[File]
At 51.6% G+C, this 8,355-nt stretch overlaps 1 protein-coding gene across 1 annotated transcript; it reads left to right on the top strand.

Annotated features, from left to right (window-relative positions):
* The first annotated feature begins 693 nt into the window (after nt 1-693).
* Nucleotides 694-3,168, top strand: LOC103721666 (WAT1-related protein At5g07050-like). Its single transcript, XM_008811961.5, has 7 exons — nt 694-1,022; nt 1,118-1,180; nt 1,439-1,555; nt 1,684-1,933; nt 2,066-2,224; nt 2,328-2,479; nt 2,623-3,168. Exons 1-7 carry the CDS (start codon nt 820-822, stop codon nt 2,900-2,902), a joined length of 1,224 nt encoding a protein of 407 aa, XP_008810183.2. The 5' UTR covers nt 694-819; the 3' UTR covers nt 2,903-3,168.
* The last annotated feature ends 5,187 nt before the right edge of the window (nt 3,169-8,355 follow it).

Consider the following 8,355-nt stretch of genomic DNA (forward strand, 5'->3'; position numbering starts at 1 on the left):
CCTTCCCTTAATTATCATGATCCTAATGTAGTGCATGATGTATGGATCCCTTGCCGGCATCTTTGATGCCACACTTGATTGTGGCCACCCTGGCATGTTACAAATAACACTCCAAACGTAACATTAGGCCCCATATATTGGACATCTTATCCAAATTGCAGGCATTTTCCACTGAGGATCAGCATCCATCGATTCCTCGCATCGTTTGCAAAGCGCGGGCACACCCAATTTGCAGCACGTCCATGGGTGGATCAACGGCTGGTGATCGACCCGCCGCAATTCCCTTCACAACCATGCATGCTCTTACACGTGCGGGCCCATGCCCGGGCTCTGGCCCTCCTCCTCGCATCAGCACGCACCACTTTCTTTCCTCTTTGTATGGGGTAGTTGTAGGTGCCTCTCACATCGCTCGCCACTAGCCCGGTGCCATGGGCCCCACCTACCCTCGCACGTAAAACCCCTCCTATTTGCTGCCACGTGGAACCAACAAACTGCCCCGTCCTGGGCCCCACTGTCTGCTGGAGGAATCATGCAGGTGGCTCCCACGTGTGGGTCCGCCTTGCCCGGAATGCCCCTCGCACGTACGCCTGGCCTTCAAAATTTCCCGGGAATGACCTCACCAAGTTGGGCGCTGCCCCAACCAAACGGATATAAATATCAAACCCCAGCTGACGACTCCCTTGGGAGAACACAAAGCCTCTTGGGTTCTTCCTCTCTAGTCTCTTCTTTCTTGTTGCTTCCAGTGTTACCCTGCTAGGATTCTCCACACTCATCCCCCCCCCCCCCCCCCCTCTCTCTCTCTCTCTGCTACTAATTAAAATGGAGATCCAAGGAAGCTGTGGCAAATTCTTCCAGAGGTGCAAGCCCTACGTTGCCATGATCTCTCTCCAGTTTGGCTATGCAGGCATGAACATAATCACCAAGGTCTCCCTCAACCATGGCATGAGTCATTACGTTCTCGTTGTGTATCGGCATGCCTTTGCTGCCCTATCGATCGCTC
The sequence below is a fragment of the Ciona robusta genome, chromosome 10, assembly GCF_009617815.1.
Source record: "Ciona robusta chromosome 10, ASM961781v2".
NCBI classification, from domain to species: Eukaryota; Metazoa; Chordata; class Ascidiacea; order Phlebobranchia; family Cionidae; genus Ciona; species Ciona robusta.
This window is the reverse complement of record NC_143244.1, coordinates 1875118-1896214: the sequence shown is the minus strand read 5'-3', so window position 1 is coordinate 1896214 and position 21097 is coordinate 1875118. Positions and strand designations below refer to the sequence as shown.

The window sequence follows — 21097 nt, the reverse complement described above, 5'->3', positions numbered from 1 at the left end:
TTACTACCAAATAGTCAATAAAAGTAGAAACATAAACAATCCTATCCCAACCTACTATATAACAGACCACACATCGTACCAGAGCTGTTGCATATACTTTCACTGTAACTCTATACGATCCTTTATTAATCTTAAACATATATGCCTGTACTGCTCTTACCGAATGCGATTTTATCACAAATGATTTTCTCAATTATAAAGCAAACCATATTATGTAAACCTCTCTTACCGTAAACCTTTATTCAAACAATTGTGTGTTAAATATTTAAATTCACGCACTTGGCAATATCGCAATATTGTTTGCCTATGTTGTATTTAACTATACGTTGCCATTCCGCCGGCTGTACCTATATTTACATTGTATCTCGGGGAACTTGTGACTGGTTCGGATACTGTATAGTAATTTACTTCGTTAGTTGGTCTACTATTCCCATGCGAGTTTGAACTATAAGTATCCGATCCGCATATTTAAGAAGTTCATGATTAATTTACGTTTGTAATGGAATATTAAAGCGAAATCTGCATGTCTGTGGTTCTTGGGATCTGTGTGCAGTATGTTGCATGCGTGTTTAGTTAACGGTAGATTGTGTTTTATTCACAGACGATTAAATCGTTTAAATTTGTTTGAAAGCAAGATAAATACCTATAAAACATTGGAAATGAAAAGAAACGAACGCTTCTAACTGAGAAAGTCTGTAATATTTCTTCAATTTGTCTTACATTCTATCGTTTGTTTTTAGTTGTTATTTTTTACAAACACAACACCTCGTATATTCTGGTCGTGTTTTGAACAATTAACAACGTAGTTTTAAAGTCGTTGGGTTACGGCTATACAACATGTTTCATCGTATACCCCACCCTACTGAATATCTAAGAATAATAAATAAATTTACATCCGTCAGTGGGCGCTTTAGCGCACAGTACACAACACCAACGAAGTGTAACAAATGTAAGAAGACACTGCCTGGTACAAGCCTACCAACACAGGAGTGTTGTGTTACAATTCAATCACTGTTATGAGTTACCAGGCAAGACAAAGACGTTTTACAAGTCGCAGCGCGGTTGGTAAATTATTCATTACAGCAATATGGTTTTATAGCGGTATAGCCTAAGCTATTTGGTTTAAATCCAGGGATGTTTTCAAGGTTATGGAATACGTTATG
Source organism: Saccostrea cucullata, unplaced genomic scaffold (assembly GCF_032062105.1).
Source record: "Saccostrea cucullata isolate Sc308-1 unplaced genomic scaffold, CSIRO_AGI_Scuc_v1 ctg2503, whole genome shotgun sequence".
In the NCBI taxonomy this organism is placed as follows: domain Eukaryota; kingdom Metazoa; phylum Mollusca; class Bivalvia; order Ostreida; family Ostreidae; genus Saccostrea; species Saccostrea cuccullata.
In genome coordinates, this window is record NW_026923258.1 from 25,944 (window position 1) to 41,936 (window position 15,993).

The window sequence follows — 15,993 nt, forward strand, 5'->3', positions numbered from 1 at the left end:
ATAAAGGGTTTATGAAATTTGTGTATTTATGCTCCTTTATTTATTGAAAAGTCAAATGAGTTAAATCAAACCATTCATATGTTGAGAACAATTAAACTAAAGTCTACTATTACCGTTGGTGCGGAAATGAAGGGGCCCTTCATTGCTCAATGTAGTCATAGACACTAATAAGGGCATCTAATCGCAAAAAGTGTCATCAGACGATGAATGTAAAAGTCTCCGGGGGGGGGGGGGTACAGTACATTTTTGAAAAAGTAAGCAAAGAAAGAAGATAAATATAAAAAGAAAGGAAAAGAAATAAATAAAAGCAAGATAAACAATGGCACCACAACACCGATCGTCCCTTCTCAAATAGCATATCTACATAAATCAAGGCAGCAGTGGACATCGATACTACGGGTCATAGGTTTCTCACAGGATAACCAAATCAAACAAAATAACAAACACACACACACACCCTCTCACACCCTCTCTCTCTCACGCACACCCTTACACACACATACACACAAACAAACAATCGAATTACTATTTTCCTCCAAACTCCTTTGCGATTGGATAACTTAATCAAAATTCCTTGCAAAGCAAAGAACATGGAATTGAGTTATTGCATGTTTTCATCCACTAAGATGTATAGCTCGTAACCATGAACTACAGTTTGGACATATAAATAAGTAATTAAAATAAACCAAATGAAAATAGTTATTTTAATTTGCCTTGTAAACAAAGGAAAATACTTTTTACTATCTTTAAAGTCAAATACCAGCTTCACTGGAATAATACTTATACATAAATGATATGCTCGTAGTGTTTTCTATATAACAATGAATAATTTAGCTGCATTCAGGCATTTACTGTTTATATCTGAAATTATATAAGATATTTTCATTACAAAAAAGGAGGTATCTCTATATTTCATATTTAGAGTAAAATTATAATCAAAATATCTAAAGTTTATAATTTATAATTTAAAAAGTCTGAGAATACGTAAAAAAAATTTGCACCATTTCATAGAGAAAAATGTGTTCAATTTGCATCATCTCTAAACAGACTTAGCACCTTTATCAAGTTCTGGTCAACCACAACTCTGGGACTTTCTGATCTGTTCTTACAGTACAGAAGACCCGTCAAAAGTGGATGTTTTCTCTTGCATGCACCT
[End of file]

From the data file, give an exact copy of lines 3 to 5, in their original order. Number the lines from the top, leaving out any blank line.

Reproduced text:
* The first annotated feature begins 693 nt into the window (after nt 1-693).
* Nucleotides 694-3,168, top strand: LOC103721666 (WAT1-related protein At5g07050-like). Its single transcript, XM_008811961.5, has 7 exons — nt 694-1,022; nt 1,118-1,180; nt 1,439-1,555; nt 1,684-1,933; nt 2,066-2,224; nt 2,328-2,479; nt 2,623-3,168. Exons 1-7 carry the CDS (start codon nt 820-822, stop codon nt 2,900-2,902), a joined length of 1,224 nt encoding a protein of 407 aa, XP_008810183.2. The 5' UTR covers nt 694-819; the 3' UTR covers nt 2,903-3,168.
* The last annotated feature ends 5,187 nt before the right edge of the window (nt 3,169-8,355 follow it).